Debt to Asset Ratio

Discussion in 'Loans & Mortgage Brokers' started by GalacticExplorer, 22nd Jan, 2017.

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  1. GalacticExplorer

    GalacticExplorer Well-Known Member

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    I'm genuinely interested in what level of leverage the investors on property chat have.

    I myself am particularly risk averse, and after doing some stress testing for an (unlikely) "disaster scenario", e.g. 8% interest rates, property and rents drop 25-30% and a few vacancies, I've concluded that I would be comfortable with at most 10% debt to asset ratio, where = Total debt/Total assets.

    Personally, I do have an aversion towards debt as I have seen closely what it can do to people when things go belly up. But I might be too conservative, and am toying with the idea to positively gear a property in inner Brisbane. I think I may be somewhat of the school of "get rich slowly."

    What ratios are you guys comfortable with? And why exactly have you chosen those levels? Have you stress tested those levels? If so, what were the results?

    George
     
  2. Barny

    Barny Well-Known Member

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    10%? So if you had a house paid outright worth 500k, you would only borrow 50k?
     
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  3. GalacticExplorer

    GalacticExplorer Well-Known Member

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    Well more like for example, if person X had 5M in assets, and zero debt, then burrow 500k to pay 100% of the property. It would still be 10%.
     
  4. Scott No Mates

    Scott No Mates Well-Known Member

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    @GalacticExplorer - that's an extremely low pain threshold.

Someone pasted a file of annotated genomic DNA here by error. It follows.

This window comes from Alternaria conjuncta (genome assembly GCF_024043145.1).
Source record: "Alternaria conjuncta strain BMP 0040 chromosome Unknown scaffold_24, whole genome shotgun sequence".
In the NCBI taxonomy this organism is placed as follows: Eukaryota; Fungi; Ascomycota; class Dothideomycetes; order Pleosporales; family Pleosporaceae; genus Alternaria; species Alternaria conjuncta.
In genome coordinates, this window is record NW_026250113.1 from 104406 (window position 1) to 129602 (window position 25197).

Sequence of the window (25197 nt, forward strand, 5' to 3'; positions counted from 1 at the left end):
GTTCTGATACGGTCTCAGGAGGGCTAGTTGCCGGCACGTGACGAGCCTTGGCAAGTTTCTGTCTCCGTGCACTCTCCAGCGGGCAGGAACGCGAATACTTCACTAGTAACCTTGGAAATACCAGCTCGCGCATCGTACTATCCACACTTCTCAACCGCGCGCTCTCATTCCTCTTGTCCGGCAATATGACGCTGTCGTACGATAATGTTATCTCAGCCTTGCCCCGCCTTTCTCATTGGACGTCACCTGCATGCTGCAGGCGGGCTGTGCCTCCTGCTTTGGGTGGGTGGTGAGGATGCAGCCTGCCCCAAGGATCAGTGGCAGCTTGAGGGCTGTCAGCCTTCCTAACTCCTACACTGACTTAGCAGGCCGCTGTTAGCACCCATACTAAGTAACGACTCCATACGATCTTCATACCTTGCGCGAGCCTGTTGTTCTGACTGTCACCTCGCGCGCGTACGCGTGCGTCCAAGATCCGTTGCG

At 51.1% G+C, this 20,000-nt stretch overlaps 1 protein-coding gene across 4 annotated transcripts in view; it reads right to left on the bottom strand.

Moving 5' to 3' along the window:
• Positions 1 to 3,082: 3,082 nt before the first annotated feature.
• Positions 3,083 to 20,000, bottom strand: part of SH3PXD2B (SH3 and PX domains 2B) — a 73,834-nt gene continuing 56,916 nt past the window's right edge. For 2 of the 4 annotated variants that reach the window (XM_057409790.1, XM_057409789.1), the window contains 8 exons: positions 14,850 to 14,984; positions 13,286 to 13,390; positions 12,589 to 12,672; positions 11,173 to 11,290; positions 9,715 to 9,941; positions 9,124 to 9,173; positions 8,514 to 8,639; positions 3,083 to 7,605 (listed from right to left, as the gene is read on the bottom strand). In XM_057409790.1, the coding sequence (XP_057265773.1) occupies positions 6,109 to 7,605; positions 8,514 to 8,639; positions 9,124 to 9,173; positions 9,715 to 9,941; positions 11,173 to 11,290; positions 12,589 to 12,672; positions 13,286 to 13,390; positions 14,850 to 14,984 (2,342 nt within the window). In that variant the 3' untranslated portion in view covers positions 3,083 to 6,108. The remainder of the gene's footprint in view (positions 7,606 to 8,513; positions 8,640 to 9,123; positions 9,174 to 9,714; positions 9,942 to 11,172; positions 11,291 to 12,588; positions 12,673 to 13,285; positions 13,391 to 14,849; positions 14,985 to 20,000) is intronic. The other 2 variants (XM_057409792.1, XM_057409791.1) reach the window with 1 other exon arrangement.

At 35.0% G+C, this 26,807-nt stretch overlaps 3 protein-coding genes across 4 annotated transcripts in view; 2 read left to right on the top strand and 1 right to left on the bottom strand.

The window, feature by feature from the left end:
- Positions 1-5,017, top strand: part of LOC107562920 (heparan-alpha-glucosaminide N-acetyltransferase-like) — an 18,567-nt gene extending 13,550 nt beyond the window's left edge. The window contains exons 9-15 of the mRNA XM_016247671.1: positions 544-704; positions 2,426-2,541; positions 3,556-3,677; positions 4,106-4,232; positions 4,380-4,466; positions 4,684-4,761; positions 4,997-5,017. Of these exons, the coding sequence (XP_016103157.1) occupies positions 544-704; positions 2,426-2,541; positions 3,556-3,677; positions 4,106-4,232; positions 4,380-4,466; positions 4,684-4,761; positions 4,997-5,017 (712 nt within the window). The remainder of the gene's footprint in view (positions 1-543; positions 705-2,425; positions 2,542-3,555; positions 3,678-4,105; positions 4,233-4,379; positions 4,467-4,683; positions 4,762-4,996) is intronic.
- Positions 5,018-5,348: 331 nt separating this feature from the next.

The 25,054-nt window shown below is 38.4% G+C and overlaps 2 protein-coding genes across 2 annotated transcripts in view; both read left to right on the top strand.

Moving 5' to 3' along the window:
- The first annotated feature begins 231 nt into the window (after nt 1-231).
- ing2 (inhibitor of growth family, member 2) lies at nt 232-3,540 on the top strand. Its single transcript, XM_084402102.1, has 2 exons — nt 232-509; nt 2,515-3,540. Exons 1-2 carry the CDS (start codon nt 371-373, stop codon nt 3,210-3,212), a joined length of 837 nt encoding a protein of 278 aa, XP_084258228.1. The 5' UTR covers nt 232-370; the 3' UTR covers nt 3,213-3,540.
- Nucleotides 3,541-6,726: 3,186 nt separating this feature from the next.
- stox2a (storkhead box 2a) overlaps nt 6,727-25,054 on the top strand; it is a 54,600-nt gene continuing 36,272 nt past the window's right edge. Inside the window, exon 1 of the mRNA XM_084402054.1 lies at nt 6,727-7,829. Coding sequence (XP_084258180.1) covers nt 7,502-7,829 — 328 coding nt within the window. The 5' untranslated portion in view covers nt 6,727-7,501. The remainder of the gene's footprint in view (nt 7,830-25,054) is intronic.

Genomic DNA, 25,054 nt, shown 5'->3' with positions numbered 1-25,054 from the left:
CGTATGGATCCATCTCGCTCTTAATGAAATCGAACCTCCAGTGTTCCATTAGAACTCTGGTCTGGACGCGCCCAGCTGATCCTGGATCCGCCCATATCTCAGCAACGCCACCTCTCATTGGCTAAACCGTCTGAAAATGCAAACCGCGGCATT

The other side of the coin is the ability to repay a $500k loan if the $5m is tied up purely in the ppor ie asset rich but cash poor scenario.
     
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  5. GetRIDof5CENTpiece

    GetRIDof5CENTpiece Well-Known Member

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    10% wow and I thought I was risk adverse.
    Are you approaching retirement by any chance?
    I'm sitting at 50% atm but expect that to increase to 60-70% max if I add 1-2 more IPs.
     
  6. Barny

    Barny Well-Known Member

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    If you are at that stage and have a large base, then you may not need to borrow, unless cashflow poor as Scott no mates said.
    Generally when starting out most will borrow a percentage much higher in debt to asset ratio, and reverse that trend as nearing retirement. It's continually changing along the way.
     
  7. kierank

    kierank Well-Known Member

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    IMHO, if one is young, in good health and has good, secure cashflow then one should be in asset accumulation phase.

    In the above situation, a debt to asset ratio of 10% is high risk if one is seeking financial independence.

    It is a bit like having all your assets in cash earning 1% to 2% (no capital growth investments) and thinking you are going to retire wealthy.

    I am a pensioner and my property debt to asset ratio is 50% and my total asset debt to asset ratio is 30%.

    I know everyone's risk level is different and one has to consider SANF. I have a retired older sister whose total investment portfolio (including her Super) has been invested in cash for most/all of her life.

    She says she is playing it safe; I having been telling her for years that her investment strategy is high risk. Now, I hear her cash balances are running low and she is not even 65. High risk and predictable.
     
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  8. Colin Rice

    Colin Rice Mortgage Broker Business Member

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    Ratio is relative to cash buffers. You can be at 90% with decent cash buffers and be perfectly safe or be at 90% with no or little buffers in place and be in a vulnerable position if things go a bit wobbly.

    Hope for the best and have a plan in place for the worst case scenario.

    Cash flow is King!
     
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  9. kierank

    kierank Well-Known Member

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    Totally agree. Part of the reason why my ratio goes from 50% (property only) to 30% (total assets) :) :).
     
  10. GalacticExplorer

    GalacticExplorer Well-Known Member